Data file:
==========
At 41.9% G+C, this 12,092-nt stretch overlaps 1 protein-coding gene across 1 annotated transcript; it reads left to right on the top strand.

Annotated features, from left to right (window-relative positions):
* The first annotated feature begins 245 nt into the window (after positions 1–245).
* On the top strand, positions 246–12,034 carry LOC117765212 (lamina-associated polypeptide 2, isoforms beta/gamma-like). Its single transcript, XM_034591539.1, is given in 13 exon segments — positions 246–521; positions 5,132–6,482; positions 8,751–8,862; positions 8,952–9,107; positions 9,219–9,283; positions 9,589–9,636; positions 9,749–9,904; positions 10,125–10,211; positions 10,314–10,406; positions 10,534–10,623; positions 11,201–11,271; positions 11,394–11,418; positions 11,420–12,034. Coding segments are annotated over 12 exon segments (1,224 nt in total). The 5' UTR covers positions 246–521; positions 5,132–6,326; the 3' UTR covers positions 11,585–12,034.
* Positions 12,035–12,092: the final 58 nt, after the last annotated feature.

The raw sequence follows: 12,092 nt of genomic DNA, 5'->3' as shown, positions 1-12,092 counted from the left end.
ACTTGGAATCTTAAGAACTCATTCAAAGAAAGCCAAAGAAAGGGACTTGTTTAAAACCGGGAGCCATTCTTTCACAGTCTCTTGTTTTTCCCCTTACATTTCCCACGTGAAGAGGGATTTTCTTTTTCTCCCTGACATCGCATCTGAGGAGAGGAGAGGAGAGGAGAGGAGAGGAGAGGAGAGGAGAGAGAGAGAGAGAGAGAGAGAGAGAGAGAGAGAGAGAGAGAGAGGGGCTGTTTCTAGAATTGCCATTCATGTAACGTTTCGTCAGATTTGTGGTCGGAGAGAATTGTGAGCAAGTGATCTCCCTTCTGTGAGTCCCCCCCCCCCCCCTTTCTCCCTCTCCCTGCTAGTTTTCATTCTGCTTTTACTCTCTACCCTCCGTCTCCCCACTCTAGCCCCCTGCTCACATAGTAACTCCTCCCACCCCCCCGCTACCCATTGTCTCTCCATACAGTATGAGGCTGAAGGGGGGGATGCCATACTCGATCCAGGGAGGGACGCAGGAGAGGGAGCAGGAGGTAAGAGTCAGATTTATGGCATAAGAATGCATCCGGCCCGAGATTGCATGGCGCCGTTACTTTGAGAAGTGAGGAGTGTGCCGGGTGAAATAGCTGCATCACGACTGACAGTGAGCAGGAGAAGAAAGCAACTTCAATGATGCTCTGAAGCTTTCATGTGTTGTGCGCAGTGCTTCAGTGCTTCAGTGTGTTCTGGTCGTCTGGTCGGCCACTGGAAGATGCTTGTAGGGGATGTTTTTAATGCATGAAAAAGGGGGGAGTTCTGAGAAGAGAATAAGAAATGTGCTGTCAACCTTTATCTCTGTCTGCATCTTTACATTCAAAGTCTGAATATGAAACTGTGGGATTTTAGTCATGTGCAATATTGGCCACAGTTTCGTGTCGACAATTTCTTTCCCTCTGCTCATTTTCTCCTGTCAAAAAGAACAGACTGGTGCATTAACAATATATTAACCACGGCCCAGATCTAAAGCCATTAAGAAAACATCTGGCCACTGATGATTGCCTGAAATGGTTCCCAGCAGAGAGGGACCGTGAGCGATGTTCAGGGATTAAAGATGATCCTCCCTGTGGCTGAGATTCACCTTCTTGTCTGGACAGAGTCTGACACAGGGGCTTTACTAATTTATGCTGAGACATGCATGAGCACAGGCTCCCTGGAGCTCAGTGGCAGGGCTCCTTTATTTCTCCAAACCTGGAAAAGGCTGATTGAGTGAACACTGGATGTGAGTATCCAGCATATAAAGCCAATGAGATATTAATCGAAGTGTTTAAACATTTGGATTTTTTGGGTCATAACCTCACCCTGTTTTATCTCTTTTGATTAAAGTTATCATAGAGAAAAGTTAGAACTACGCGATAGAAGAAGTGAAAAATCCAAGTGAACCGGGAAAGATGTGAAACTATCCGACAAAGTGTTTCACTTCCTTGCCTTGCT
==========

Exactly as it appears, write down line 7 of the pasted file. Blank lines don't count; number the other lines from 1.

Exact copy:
ACTTGGAATCTTAAGAACTCATTCAAAGAAAGCCAAAGAAAGGGACTTGTTTAAAACCGGGAGCCATTCTTTCACAGTCTCTTGTTTTTCCCCTTACATTTCCCACGTGAAGAGGGATTTTCTTTTTCTCCCTGACATCGCATCTGAGGAGAGGAGAGGAGAGGAGAGGAGAGGAGAGGAGAGGAGAGAGAGAGAGAGAGAGAGAGAGAGAGAGAGAGAGAGAGAGAGAGGGGCTGTTTCTAGAATTGCCATTCATGTAACGTTTCGTCAGATTTGTGGTCGGAGAGAATTGTGAGCAAGTGATCTCCCTTCTGTGAGTCCCCCCCCCCCCCCTTTCTCCCTCTCCCTGCTAGTTTTCATTCTGCTTTTACTCTCTACCCTCCGTCTCCCCACTCTAGCCCCCTGCTCACATAGTAACTCCTCCCACCCCCCCGCTACCCATTGTCTCTCCATACAGTATGAGGCTGAAGGGGGGGATGCCATACTCGATCCAGGGAGGGACGCAGGAGAGGGAGCAGGAGGTAAGAGTCAGATTTATGGCATAAGAATGCATCCGGCCCGAGATTGCATGGCGCCGTTACTTTGAGAAGTGAGGAGTGTGCCGGGTGAAATAGCTGCATCACGACTGACAGTGAGCAGGAGAAGAAAGCAACTTCAATGATGCTCTGAAGCTTTCATGTGTTGTGCGCAGTGCTTCAGTGCTTCAGTGTGTTCTGGTCGTCTGGTCGGCCACTGGAAGATGCTTGTAGGGGATGTTTTTAATGCATGAAAAAGGGGGGAGTTCTGAGAAGAGAATAAGAAATGTGCTGTCAACCTTTATCTCTGTCTGCATCTTTACATTCAAAGTCTGAATATGAAACTGTGGGATTTTAGTCATGTGCAATATTGGCCACAGTTTCGTGTCGACAATTTCTTTCCCTCTGCTCATTTTCTCCTGTCAAAAAGAACAGACTGGTGCATTAACAATATATTAACCACGGCCCAGATCTAAAGCCATTAAGAAAACATCTGGCCACTGATGATTGCCTGAAATGGTTCCCAGCAGAGAGGGACCGTGAGCGATGTTCAGGGATTAAAGATGATCCTCCCTGTGGCTGAGATTCACCTTCTTGTCTGGACAGAGTCTGACACAGGGGCTTTACTAATTTATGCTGAGACATGCATGAGCACAGGCTCCCTGGAGCTCAGTGGCAGGGCTCCTTTATTTCTCCAAACCTGGAAAAGGCTGATTGAGTGAACACTGGATGTGAGTATCCAGCATATAAAGCCAATGAGATATTAATCGAAGTGTTTAAACATTTGGATTTTTTGGGTCATAACCTCACCCTGTTTTATCTCTTTTGATTAAAGTTATCATAGAGAAAAGTTAGAACTACGCGATAGAAGAAGTGAAAAATCCAAGTGAACCGGGAAAGATGTGAAACTATCCGACAAAGTGTTTCACTTCCTTGCCTTGCT